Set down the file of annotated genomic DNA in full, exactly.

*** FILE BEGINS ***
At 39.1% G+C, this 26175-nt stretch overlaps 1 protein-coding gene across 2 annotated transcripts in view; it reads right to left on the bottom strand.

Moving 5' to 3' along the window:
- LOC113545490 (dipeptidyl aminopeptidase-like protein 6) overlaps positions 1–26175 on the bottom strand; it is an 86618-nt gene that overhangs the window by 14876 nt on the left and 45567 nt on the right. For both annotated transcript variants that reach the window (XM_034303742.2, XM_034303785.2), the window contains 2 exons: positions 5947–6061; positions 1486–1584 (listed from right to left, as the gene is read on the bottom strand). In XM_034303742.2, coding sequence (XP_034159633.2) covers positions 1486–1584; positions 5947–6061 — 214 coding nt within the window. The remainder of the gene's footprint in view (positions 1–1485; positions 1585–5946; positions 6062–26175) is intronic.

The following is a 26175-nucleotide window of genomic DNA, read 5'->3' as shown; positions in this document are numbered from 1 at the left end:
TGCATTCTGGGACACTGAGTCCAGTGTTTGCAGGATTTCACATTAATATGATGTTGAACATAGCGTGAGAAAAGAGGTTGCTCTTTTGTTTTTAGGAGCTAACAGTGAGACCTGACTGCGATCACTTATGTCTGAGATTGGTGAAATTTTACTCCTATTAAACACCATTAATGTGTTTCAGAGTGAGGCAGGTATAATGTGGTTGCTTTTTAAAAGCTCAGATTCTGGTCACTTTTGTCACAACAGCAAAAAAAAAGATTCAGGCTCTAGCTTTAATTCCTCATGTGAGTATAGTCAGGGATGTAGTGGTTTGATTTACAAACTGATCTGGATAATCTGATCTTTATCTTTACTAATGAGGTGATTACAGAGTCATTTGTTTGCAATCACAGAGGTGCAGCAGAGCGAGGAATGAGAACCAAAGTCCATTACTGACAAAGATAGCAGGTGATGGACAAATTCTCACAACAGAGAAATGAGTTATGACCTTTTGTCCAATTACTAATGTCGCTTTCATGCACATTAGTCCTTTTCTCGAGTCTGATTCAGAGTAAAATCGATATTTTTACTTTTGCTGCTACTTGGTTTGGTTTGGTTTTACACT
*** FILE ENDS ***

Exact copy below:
At 39.1% G+C, this 26175-nt stretch overlaps 1 protein-coding gene across 2 annotated transcripts in view; it reads right to left on the bottom strand.

Moving 5' to 3' along the window:
- LOC113545490 (dipeptidyl aminopeptidase-like protein 6) overlaps positions 1–26175 on the bottom strand; it is an 86618-nt gene that overhangs the window by 14876 nt on the left and 45567 nt on the right. For both annotated transcript variants that reach the window (XM_034303742.2, XM_034303785.2), the window contains 2 exons: positions 5947–6061; positions 1486–1584 (listed from right to left, as the gene is read on the bottom strand). In XM_034303742.2, coding sequence (XP_034159633.2) covers positions 1486–1584; positions 5947–6061 — 214 coding nt within the window. The remainder of the gene's footprint in view (positions 1–1485; positions 1585–5946; positions 6062–26175) is intronic.

The following is a 26175-nucleotide window of genomic DNA, read 5'->3' as shown; positions in this document are numbered from 1 at the left end:
TGCATTCTGGGACACTGAGTCCAGTGTTTGCAGGATTTCACATTAATATGATGTTGAACATAGCGTGAGAAAAGAGGTTGCTCTTTTGTTTTTAGGAGCTAACAGTGAGACCTGACTGCGATCACTTATGTCTGAGATTGGTGAAATTTTACTCCTATTAAACACCATTAATGTGTTTCAGAGTGAGGCAGGTATAATGTGGTTGCTTTTTAAAAGCTCAGATTCTGGTCACTTTTGTCACAACAGCAAAAAAAAAGATTCAGGCTCTAGCTTTAATTCCTCATGTGAGTATAGTCAGGGATGTAGTGGTTTGATTTACAAACTGATCTGGATAATCTGATCTTTATCTTTACTAATGAGGTGATTACAGAGTCATTTGTTTGCAATCACAGAGGTGCAGCAGAGCGAGGAATGAGAACCAAAGTCCATTACTGACAAAGATAGCAGGTGATGGACAAATTCTCACAACAGAGAAATGAGTTATGACCTTTTGTCCAATTACTAATGTCGCTTTCATGCACATTAGTCCTTTTCTCGAGTCTGATTCAGAGTAAAATCGATATTTTTACTTTTGCTGCTACTTGGTTTGGTTTGGTTTTACACT